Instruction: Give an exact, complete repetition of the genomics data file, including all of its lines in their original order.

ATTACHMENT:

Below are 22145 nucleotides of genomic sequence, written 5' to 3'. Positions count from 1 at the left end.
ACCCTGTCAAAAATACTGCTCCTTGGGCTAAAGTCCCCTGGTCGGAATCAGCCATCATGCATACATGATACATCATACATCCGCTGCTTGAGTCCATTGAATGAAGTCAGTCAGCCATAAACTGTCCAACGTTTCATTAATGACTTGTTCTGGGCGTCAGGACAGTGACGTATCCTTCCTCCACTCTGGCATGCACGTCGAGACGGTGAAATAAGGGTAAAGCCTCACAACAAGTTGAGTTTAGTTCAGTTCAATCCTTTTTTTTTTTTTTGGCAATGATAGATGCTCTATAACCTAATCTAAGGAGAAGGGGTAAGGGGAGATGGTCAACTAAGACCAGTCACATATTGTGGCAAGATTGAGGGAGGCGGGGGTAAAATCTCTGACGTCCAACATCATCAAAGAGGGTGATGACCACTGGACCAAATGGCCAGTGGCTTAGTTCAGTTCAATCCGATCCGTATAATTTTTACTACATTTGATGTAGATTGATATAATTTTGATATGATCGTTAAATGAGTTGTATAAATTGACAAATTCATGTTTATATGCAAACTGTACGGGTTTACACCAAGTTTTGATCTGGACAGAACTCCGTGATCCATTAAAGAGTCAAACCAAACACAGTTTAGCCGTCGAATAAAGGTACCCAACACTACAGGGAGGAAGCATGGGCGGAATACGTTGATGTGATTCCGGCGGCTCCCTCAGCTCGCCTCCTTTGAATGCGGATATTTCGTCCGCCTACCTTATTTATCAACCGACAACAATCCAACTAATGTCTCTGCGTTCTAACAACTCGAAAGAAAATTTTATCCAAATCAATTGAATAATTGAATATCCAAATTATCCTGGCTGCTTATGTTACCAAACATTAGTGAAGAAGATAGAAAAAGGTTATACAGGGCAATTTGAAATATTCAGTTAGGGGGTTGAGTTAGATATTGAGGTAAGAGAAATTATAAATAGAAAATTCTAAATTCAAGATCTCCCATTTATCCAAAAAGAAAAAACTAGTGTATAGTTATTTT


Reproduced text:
Below are 22145 nucleotides of genomic sequence, written 5' to 3'. Positions count from 1 at the left end.
ACCCTGTCAAAAATACTGCTCCTTGGGCTAAAGTCCCCTGGTCGGAATCAGCCATCATGCATACATGATACATCATACATCCGCTGCTTGAGTCCATTGAATGAAGTCAGTCAGCCATAAACTGTCCAACGTTTCATTAATGACTTGTTCTGGGCGTCAGGACAGTGACGTATCCTTCCTCCACTCTGGCATGCACGTCGAGACGGTGAAATAAGGGTAAAGCCTCACAACAAGTTGAGTTTAGTTCAGTTCAATCCTTTTTTTTTTTTTTGGCAATGATAGATGCTCTATAACCTAATCTAAGGAGAAGGGGTAAGGGGAGATGGTCAACTAAGACCAGTCACATATTGTGGCAAGATTGAGGGAGGCGGGGGTAAAATCTCTGACGTCCAACATCATCAAAGAGGGTGATGACCACTGGACCAAATGGCCAGTGGCTTAGTTCAGTTCAATCCGATCCGTATAATTTTTACTACATTTGATGTAGATTGATATAATTTTGATATGATCGTTAAATGAGTTGTATAAATTGACAAATTCATGTTTATATGCAAACTGTACGGGTTTACACCAAGTTTTGATCTGGACAGAACTCCGTGATCCATTAAAGAGTCAAACCAAACACAGTTTAGCCGTCGAATAAAGGTACCCAACACTACAGGGAGGAAGCATGGGCGGAATACGTTGATGTGATTCCGGCGGCTCCCTCAGCTCGCCTCCTTTGAATGCGGATATTTCGTCCGCCTACCTTATTTATCAACCGACAACAATCCAACTAATGTCTCTGCGTTCTAACAACTCGAAAGAAAATTTTATCCAAATCAATTGAATAATTGAATATCCAAATTATCCTGGCTGCTTATGTTACCAAACATTAGTGAAGAAGATAGAAAAAGGTTATACAGGGCAATTTGAAATATTCAGTTAGGGGGTTGAGTTAGATATTGAGGTAAGAGAAATTATAAATAGAAAATTCTAAATTCAAGATCTCCCATTTATCCAAAAAGAAAAAACTAGTGTATAGTTATTTT